Kanter: Congress should end tax cuts for richest 2 percent
By Joel Kanter Guest Commentary November 6, 2012 9:52PM
Joel Kanter is president of Windy City Inc., a privately held investment firm based in McLean, Va.
Updated: December 8, 2012 6:11AM
Congress faces an important decision about which tax cuts to extend. This summer, the Senate passed President Obama’s proposal to extend the Bush and Obama tax cuts for every American on the first $250,000 of their household income, including every penny of income for 98 percent of Americans and 97 percent of small businesses.
There is wide bipartisan agreement that extending these tax cuts will help the economy. Nevertheless, every Republican in the House voted against it, as had every Republican in the Senate.
They refused to renew these middle-class tax cuts unless Democrats also would agree to renew special tax cuts for people like me — the wealthiest 2 percent of Americans.
The GOP bill also would push 2 million families with children back into poverty and raise taxes on 25 million middle- and lower-income working families by rolling back the child tax credit and the earned income tax credit and ending a tax credit that helps make college more affordable (the American Opportunity credit).
Because I’m among wealthiest Americans whose extra tax breaks the GOP bill protects, I have skin in the game. But I joined more than 100 other millionaires from about 50 cities in signing a Voices for Progress letter to Congress, strongly opposing prolonging these special tax breaks.
We who have the most income need these breaks the least, and it’s just not right to ask others to pay for them. Both the wage gap between the best-paid Americans and average wage earners and the concentration of assets in the hands of a few are worse than any time since the 1920s.
In 2010, a year in which our economy grew by 3 percent, all income gains went to the top 10 percent and one-third of them went to the top one-tenth of 1 percent. The bottom 90 percent actually lost ground in inflation-adjusted terms — earning $4,000 less than they did in 2001.
People like me would not have our wealth if we had been born in a country that lacked the vital services that government provides — such as federal support for schools and universities that have educated us and our employees, for roads and public transit, for our judicial system, for law enforcement and national defense as well as funding the creation of the Internet and other crucial research and development that benefits industry and productivity.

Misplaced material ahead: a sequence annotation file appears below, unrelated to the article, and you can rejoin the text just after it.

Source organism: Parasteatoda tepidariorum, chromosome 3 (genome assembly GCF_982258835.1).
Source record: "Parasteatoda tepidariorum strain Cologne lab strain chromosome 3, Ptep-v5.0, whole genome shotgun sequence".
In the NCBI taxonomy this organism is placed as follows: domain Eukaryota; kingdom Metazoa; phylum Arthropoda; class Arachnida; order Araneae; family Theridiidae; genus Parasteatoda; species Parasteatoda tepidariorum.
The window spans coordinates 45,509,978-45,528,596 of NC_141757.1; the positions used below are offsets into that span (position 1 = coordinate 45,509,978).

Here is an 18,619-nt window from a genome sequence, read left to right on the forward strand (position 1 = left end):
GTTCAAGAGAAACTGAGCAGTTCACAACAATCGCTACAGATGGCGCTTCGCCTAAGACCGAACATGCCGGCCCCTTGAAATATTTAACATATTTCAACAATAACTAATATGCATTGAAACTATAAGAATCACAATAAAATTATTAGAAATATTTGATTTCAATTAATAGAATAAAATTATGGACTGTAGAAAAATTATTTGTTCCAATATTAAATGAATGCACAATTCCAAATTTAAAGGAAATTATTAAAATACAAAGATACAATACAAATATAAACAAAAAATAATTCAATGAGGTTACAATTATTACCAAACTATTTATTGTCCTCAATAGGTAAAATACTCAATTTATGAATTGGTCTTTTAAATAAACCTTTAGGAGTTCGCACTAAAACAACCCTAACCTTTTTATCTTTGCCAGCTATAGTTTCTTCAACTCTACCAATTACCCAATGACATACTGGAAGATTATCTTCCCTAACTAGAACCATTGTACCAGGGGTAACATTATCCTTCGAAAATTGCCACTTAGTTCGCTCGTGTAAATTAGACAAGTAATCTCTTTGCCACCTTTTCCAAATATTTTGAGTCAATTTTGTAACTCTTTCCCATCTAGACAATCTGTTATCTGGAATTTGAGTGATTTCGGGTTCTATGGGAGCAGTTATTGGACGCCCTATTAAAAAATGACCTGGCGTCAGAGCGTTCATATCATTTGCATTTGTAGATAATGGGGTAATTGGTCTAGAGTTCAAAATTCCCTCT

We would not even have our good health without government safeguarding our food, water and medicine, preventing epidemics and helping find cures for disease. It’s only right to expect me to chip in my share to the country that has given me so much so others can have the same opportunities I have had.
The richest Americans already receive the biggest tax breaks. The Bush tax cuts that aid the richest 2 percent give an average of $150,000 more to each household that makes more than $1 million a year. That’s on top of an average $1 million we millionaires have reaped from a decade of these tax cuts.
Ending the special tax cuts that go only to the top 2 percent would save nearly $1 trillion over the next 10 years, money desperately needed to get America’s fiscal house in order. Bankrupting the government by providing endless tax cuts for the wealthiest is not right and not smart.
Business owners like me know that restoring taxes to Clinton-era rates on the portion of our profits above $250,000 in household income will have no effect on the decisions we make at our companies about hiring more workers. Businesses were booming back then, creating millions of new jobs.
This debate is not over. Congress will face this choice again before all the tax breaks expire at year’s end.
It can require the wealthiest 2 percent to limit ourselves to the tax cuts other Americans get — those on household income under $250,000 — so we can shrink the budget deficit and protect middle-class priorities such as education and Medicare from deep cutbacks.
Or Congress can insist on slashing investments vital to our nation’s future to be even more generous to those of us who need tax breaks the least.
Is that really a “choice?” Or would it better be called a moral imperative?
Joel Kanter is president of Windy City, Inc., a privately held investment firm based in McLean, Va. From 1995 to 1999, he was president and chief executive officer of Walnut Financial Services, which primarily provided financing to small businesses.